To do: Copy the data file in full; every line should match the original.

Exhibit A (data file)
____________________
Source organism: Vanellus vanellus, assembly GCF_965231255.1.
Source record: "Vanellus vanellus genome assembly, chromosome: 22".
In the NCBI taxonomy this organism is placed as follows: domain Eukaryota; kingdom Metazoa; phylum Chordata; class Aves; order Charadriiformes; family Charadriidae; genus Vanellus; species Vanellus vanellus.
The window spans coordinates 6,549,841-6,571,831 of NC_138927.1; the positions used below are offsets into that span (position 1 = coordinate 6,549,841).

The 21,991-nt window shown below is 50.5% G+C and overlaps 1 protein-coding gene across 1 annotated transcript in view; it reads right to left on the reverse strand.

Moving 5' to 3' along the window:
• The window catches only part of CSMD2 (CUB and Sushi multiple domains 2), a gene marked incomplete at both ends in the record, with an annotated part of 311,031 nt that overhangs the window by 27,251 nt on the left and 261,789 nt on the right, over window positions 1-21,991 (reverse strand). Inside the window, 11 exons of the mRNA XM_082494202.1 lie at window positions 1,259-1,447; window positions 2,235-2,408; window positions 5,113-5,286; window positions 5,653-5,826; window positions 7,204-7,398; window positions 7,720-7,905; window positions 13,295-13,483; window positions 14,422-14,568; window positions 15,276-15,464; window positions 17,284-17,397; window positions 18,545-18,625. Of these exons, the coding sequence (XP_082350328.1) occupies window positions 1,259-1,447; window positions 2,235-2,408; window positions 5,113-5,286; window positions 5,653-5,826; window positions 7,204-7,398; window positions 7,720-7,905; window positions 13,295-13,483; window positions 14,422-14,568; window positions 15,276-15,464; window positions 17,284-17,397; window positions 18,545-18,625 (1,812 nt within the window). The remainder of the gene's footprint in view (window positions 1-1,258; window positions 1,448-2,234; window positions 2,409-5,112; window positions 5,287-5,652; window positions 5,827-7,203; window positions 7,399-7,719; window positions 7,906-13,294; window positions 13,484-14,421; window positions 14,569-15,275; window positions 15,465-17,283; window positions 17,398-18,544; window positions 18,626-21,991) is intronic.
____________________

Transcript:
Source organism: Vanellus vanellus, assembly GCF_965231255.1.
Source record: "Vanellus vanellus genome assembly, chromosome: 22".
In the NCBI taxonomy this organism is placed as follows: domain Eukaryota; kingdom Metazoa; phylum Chordata; class Aves; order Charadriiformes; family Charadriidae; genus Vanellus; species Vanellus vanellus.
The window spans coordinates 6,549,841-6,571,831 of NC_138927.1; the positions used below are offsets into that span (position 1 = coordinate 6,549,841).

The 21,991-nt window shown below is 50.5% G+C and overlaps 1 protein-coding gene across 1 annotated transcript in view; it reads right to left on the reverse strand.

Moving 5' to 3' along the window:
• The window catches only part of CSMD2 (CUB and Sushi multiple domains 2), a gene marked incomplete at both ends in the record, with an annotated part of 311,031 nt that overhangs the window by 27,251 nt on the left and 261,789 nt on the right, over window positions 1-21,991 (reverse strand). Inside the window, 11 exons of the mRNA XM_082494202.1 lie at window positions 1,259-1,447; window positions 2,235-2,408; window positions 5,113-5,286; window positions 5,653-5,826; window positions 7,204-7,398; window positions 7,720-7,905; window positions 13,295-13,483; window positions 14,422-14,568; window positions 15,276-15,464; window positions 17,284-17,397; window positions 18,545-18,625. Of these exons, the coding sequence (XP_082350328.1) occupies window positions 1,259-1,447; window positions 2,235-2,408; window positions 5,113-5,286; window positions 5,653-5,826; window positions 7,204-7,398; window positions 7,720-7,905; window positions 13,295-13,483; window positions 14,422-14,568; window positions 15,276-15,464; window positions 17,284-17,397; window positions 18,545-18,625 (1,812 nt within the window). The remainder of the gene's footprint in view (window positions 1-1,258; window positions 1,448-2,234; window positions 2,409-5,112; window positions 5,287-5,652; window positions 5,827-7,203; window positions 7,399-7,719; window positions 7,906-13,294; window positions 13,484-14,421; window positions 14,569-15,275; window positions 15,465-17,283; window positions 17,398-18,544; window positions 18,626-21,991) is intronic.